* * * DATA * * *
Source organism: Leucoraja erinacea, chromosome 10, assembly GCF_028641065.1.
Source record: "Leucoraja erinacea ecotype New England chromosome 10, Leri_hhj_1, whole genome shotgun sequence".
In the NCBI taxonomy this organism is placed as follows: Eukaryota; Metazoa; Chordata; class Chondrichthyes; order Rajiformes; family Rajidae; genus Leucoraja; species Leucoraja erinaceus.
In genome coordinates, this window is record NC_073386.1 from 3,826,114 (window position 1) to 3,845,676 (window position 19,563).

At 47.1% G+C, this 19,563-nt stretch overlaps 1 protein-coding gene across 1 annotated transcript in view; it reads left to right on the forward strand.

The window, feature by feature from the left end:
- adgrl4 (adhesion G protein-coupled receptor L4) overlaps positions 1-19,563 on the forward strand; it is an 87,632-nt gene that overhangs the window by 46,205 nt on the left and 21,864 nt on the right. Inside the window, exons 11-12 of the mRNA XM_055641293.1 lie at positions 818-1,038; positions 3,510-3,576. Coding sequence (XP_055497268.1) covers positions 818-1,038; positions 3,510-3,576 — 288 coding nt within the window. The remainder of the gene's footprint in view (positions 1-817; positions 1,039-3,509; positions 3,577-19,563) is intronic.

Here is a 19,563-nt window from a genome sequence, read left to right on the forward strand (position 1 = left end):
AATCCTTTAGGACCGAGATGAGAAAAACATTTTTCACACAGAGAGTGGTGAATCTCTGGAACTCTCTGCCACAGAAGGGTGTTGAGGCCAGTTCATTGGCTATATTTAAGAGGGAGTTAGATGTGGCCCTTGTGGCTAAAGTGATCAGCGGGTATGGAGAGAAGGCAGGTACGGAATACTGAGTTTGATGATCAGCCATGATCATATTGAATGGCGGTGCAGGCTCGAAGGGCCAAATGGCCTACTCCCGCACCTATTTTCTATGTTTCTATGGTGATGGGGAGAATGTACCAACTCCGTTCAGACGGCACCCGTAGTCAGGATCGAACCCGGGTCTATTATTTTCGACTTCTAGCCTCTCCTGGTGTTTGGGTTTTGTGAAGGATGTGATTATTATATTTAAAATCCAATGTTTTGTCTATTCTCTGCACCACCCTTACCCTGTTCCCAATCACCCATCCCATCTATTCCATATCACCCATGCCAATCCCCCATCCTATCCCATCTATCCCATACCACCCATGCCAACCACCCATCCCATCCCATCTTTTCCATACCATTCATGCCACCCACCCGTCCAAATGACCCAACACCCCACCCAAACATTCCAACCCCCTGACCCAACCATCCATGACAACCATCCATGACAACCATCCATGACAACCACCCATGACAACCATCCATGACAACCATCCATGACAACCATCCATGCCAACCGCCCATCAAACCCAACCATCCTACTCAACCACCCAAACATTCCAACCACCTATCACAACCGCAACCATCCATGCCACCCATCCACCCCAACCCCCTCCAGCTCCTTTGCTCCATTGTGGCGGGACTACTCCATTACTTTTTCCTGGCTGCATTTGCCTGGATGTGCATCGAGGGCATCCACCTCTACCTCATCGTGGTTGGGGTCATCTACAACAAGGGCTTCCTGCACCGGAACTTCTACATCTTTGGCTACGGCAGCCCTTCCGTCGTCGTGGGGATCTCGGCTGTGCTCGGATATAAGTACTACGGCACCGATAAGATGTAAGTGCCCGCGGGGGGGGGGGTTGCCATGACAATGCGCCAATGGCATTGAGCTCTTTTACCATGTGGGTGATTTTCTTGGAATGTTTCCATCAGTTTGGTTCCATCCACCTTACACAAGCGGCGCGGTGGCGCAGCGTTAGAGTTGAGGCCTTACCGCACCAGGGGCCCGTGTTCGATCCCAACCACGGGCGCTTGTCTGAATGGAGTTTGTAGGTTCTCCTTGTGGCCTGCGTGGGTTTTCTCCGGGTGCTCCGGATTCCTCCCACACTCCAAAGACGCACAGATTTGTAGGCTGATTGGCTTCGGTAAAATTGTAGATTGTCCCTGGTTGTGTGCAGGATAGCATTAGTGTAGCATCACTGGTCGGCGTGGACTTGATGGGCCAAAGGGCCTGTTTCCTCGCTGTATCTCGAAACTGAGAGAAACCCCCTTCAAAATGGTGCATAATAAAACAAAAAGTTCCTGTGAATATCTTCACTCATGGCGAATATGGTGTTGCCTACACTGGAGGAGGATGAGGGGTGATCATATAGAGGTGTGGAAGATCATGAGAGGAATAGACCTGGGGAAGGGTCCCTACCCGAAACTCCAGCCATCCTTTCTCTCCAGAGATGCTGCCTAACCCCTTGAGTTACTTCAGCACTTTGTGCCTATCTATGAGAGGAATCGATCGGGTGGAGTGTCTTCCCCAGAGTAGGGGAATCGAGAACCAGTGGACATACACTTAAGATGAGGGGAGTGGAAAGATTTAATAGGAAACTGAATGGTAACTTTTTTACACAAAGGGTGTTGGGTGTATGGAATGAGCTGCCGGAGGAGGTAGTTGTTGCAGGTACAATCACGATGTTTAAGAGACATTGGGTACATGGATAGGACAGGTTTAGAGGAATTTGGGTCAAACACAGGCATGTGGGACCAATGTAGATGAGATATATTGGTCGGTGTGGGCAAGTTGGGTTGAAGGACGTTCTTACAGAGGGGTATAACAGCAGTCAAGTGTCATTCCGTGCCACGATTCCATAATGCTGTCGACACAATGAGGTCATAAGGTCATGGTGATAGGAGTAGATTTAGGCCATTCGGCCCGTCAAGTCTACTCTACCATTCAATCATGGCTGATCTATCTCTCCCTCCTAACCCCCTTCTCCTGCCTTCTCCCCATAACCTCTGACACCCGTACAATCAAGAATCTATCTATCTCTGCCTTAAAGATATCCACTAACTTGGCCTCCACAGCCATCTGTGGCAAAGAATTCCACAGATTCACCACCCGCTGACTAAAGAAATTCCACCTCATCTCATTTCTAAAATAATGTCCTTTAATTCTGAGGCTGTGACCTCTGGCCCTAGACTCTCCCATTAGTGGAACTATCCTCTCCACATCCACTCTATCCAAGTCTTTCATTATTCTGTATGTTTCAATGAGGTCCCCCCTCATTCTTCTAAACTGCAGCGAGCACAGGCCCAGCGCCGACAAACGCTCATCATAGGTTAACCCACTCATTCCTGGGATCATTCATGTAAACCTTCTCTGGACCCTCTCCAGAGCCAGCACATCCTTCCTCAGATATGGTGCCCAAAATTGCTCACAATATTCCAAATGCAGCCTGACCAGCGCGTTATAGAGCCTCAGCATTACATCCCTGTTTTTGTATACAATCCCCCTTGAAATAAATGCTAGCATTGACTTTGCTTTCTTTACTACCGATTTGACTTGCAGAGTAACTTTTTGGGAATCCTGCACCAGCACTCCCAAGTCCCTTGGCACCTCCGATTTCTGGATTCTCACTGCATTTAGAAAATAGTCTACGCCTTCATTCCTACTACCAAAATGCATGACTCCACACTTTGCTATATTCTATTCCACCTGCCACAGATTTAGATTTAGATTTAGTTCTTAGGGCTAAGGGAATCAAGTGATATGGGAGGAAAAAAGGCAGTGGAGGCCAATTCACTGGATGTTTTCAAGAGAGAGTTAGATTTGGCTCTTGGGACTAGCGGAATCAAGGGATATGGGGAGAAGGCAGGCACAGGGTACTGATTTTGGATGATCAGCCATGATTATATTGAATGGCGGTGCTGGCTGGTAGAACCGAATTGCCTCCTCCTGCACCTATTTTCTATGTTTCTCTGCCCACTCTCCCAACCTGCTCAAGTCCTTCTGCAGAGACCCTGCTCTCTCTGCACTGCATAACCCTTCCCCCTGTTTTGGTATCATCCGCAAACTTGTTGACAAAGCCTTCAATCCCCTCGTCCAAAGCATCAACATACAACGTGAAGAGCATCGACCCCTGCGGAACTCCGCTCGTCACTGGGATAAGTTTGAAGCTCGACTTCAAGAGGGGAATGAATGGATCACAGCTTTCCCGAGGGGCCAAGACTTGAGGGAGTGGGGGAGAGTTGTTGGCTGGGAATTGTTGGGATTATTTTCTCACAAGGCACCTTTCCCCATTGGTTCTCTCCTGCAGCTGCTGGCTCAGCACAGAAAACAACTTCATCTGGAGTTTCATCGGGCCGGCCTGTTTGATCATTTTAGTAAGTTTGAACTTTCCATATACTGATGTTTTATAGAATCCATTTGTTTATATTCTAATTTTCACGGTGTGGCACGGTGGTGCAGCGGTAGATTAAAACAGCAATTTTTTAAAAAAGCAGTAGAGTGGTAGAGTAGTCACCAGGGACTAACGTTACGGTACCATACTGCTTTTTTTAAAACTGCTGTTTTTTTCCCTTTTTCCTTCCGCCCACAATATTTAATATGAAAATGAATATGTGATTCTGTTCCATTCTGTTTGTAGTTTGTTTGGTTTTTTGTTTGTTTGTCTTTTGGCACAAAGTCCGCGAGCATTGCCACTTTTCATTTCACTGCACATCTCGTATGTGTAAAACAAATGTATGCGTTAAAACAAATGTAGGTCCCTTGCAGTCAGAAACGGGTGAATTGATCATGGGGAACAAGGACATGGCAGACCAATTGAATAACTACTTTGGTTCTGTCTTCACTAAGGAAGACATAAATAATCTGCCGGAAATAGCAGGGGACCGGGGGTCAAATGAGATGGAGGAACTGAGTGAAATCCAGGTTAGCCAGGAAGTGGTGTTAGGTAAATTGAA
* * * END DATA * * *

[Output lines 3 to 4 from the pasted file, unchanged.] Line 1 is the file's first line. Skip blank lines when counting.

In the NCBI taxonomy this organism is placed as follows: Eukaryota; Metazoa; Chordata; class Chondrichthyes; order Rajiformes; family Rajidae; genus Leucoraja; species Leucoraja erinaceus.
In genome coordinates, this window is record NC_073386.1 from 3,826,114 (window position 1) to 3,845,676 (window position 19,563).